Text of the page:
1. Stubenrauch, James M.

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Last December, soon after the outbreak of Escherichia coli O157:H7 that was traced to contaminated spinach, another outbreak occurred, this time in the Northeast. Seventy-one people in five states-most in New York and New Jersey-were confirmed to have gotten ill after eating at Taco Bell fast-food restaurants, but as many as 400 other cases may be part of the same outbreak and are under investigation.1, 2 Among the confirmed cases, 53 (75%) were hospitalized and 8 (11%) developed hemolytic uremic syndrome.1


The way the outbreak and its investigation unfolded highlights the difficulty of tracing contamination to its source. Initial tests seemed to indicate that green onions were the culprit, but more sophisticated tests used to confirm the analysis failed to find O157:H7 in the green onions.3 After two weeks of investigation, shredded iceberg lettuce emerged as the ingredient most likely to have been contaminated, but according to the New York Times, "the new conclusion was not based on testing of food samples, which so far have been negative for E. coli."3 Rather, "investigators surveyed what stricken people ate and compared that with what their dining companions who remained healthy had eaten."3 By a process of elimination, they narrowed down the possibilities to shredded lettuce. Other suspected ingredients had been ground beef and cheddar cheese. As we went to press, the investigation was continuing.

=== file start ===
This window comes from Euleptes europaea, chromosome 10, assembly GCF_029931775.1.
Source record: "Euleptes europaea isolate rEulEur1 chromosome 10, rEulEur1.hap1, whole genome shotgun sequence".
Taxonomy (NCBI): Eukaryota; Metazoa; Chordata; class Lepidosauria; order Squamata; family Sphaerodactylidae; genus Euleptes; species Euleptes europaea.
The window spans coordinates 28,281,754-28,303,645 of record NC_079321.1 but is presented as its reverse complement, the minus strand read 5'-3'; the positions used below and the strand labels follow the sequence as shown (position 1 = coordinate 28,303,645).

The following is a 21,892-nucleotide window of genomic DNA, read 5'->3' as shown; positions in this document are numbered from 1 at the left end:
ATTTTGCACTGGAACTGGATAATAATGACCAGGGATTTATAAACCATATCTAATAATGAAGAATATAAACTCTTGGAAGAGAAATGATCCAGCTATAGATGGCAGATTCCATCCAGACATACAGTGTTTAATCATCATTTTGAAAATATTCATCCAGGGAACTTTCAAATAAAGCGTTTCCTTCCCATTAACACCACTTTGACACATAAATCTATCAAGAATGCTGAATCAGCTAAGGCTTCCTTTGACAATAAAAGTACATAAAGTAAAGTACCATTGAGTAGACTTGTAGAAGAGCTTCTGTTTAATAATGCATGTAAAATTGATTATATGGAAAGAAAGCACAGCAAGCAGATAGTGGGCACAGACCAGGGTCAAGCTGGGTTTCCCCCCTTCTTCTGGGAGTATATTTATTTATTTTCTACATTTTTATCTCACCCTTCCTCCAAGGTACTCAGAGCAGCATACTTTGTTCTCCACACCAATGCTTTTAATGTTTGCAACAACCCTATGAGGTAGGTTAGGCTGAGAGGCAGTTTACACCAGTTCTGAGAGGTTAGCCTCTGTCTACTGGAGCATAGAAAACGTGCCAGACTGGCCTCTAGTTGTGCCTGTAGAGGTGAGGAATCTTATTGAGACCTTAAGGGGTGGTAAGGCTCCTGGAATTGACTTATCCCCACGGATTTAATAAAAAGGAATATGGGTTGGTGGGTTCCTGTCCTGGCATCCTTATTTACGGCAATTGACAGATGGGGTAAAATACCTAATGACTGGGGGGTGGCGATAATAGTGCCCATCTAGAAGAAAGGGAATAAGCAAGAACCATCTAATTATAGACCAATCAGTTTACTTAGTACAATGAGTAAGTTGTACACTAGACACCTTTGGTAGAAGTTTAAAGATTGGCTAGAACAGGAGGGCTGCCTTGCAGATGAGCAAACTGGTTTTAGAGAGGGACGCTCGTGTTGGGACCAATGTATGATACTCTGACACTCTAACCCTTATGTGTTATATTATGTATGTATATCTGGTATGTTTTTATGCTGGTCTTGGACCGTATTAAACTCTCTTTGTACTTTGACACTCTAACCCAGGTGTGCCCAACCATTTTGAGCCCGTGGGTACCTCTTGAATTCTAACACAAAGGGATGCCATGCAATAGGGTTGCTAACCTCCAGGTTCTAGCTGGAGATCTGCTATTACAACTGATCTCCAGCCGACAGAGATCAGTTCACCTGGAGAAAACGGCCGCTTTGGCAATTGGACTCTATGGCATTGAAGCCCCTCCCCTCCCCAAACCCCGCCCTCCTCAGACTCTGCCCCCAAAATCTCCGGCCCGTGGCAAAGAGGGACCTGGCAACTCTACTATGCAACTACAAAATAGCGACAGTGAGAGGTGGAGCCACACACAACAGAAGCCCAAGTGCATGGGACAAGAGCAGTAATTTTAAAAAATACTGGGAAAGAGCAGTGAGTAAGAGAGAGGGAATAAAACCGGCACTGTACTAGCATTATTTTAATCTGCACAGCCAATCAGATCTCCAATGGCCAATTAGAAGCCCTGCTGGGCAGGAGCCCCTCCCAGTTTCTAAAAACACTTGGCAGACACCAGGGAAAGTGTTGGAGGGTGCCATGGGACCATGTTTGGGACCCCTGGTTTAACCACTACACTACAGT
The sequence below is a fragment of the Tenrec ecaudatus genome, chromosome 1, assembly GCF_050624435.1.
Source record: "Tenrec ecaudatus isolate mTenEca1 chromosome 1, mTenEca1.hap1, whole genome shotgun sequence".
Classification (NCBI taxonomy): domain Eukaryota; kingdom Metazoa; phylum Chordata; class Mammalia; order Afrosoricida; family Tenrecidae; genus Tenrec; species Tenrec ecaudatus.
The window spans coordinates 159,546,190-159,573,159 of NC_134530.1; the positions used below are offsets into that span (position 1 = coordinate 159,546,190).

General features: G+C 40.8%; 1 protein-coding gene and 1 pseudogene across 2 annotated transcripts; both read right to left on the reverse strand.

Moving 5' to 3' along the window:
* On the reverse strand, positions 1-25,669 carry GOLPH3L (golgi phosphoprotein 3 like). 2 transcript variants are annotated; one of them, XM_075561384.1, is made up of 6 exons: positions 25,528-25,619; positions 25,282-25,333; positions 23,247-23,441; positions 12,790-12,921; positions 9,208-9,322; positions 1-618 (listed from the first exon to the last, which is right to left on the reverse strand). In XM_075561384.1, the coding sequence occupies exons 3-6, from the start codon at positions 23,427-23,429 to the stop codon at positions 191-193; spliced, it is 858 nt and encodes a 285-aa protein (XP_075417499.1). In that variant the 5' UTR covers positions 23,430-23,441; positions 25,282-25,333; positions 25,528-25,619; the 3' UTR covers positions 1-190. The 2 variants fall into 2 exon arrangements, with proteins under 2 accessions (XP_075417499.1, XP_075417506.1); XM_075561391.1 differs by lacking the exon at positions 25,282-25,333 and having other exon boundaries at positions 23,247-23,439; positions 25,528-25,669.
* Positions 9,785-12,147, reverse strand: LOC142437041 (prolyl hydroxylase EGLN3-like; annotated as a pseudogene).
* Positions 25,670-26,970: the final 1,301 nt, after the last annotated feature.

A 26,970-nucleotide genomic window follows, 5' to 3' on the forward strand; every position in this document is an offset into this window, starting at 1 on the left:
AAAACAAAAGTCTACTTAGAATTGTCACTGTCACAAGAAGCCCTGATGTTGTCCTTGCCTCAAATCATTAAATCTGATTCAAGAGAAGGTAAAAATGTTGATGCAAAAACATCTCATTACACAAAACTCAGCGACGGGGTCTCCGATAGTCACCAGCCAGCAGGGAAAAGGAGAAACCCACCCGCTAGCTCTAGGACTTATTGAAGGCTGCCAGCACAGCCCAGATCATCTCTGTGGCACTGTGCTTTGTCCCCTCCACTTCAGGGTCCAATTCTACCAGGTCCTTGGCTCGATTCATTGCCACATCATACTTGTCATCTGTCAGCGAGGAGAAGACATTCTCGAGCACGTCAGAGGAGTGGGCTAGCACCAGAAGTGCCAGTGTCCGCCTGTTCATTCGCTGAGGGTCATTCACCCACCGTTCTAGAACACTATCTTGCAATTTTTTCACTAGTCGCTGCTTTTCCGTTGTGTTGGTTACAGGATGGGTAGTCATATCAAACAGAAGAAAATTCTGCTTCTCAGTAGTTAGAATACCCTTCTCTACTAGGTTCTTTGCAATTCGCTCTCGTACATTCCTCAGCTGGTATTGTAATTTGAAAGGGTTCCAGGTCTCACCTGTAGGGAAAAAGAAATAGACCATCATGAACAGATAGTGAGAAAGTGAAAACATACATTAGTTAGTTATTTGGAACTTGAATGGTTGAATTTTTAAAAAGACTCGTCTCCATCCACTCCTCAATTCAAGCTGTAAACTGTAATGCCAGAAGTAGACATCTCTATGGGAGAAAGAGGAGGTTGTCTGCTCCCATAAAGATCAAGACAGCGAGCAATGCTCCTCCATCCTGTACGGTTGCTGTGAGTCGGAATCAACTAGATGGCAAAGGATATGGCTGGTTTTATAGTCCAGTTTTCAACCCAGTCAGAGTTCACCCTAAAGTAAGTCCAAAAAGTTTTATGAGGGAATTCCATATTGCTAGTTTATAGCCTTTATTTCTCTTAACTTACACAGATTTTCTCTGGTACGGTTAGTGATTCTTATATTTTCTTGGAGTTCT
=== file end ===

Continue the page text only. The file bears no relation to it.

Groups such as the Natural Resources Defense Council are working to raise awareness of the need to better protect our food supply as well as the enormous potential for contamination that results from the intensive "factory farming" of animals practiced in the United States. (See Yet food industry lobbyists constantly pressure Congress to weaken food safety regulations, undermining the efforts of public health advocates. For example, in 2006 Congress considered a deceptively named bill, the National Uniformity for Food Act of 2005 (HR 4167), that would have cut already inadequate federal agricultural safeguards.

Figure. A single Gra... - Click to enlarge in new windowFigure. A single Gram-negative

In contrast, the Safe Food Act of 2005 (S 729; HR 1507), sponsored by Senator Richard Durbin (D-IL) and Representative Rosa DeLauro (D-CT), would establish a single federal agency responsible for food safety, giving Washington greater regulatory and enforcement authority over food producers, processors, and distributors. This bill is generally opposed by the food industry.


James M. Stubenrauch


senior editor




1. Centers for Disease Control and Prevention. E.coli: update on the current East Coast outbreak. The Centers. 2006 Dec 14. [Context Link]


2. Martin A. With onions no longer the top suspect, the search for E. coli resumes. New York Times 2006, Dec 13. [Context Link]


3. Lambert B. Shredded lettuce is now chief suspect in E. coli outbreak. New York Times 2006, Dec 14. [Context Link]